The farmer, poet and environmental legend Wendell Berry speaks with Bill Moyers about social change
This past weekend, I was fortunate to attend the Omega Institute for a sustainability conference focused on "where do we go from here?" I'm still working on digesting all of the interesting ideas that were presented and will be writing more in the coming days, but one thing that was clear throughout the weekend was the widespread reverence for Wendell Berry, the farmer, poet, novelist and environmental legend.
Berry was frequently cited as an inspiring voice by speakers, so I was pleasantly surprised to see that Bill Moyers just aired a long and interesting interview with Berry on his show Moyers & Company that also profiles his incredible history of environmental journalism and activism.
Berry talks about his long lifes work of activism, including when he and a number of activists occupied the Kentucky Governor's office to pressure the Governor to hear about the devastation of mountaintop removal mining.
Here are some choice quotes from the interview, which you can watch in-full below:
Berry on social movements: I’m not putting my faith in the people, I’m putting my faith in some of the people.
Berry on our political system: Because in our society, people with money are bigger and more powerful and more noticeable and count more as citizens than people without much money.
Berry on religion and environmentalism: It’s an article of my faith and belief, that all creatures live by breathing God’s breath and participating in his spirit. And this means that the whole thing is holy. The whole shooting match. There are no sacred and unsacred places, there are only sacred and desecrated places. So finally I see those gouges in the surface mine country as desecrations, not just as land abuse. Not just as…as human oppression. But as desecration. As blasphemy.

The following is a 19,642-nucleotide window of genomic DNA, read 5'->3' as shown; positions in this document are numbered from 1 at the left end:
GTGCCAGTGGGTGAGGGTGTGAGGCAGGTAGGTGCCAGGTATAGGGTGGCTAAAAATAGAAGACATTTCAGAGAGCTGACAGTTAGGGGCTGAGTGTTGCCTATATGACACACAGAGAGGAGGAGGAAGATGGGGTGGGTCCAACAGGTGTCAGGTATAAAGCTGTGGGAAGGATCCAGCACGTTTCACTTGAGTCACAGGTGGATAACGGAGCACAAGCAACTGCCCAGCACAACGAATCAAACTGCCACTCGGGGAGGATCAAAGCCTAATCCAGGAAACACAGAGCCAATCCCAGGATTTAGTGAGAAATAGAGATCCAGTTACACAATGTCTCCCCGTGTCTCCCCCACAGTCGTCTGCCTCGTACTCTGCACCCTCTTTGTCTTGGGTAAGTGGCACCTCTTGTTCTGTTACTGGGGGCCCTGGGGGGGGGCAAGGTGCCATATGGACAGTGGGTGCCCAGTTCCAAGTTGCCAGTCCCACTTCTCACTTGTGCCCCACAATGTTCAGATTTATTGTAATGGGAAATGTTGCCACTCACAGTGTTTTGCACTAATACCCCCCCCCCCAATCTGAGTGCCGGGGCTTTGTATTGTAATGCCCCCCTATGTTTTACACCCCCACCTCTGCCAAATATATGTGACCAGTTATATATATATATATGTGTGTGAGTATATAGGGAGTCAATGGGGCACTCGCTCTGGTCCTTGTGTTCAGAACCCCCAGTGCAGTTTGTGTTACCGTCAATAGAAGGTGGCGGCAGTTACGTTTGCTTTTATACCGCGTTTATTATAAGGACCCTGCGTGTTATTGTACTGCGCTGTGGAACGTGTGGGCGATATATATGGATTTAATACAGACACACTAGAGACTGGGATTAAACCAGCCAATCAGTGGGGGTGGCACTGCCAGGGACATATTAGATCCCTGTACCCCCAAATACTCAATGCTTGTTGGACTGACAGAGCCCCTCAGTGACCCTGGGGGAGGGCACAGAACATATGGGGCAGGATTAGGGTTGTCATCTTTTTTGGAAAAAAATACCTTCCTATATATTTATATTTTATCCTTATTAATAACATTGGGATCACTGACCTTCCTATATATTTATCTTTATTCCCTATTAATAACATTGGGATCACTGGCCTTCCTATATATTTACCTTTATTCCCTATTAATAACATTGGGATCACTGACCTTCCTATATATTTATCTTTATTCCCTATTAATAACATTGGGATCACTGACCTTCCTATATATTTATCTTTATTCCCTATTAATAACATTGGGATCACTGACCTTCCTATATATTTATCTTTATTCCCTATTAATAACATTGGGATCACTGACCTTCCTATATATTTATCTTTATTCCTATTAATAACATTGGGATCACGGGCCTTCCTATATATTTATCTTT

Berry on the slow process of making change: well we’ve acknowledged that the problems are big, now where’s the big solution? When you ask the question what is the big answer, then you’re implying that we can impose the answer. But that’s the problem we’re in to start with, we’ve tried to impose the answers. The answers will come not from walking up to your farm and saying this is what I want and this is what I expect from you. You walk up and you say what do you need. And you commit yourself to say all right, I’m not going to do any extensive damage here until I know what it is that you are asking of me. And this can’t be hurried. This is the dreadful situation that young people are in. I think of them and I say well, the situation you’re in now is a situation that’s going to call for a lot of patience. And to be patient in an emergency is a terrible trial.
Wendell Berry is a fount of wisdom and inspiration, so watch the full interview:
And here's the full program:
If you're unfamiliar with Wendell Berry's work, the interview with Moyers is a good overview, but this short clip from Bill McKibben does a good job of explaining the influential role Berry has had on people and communities across the United States.
How? As McKibben says in this clip, if you love your farmers market, say thanks to Wendell Berry: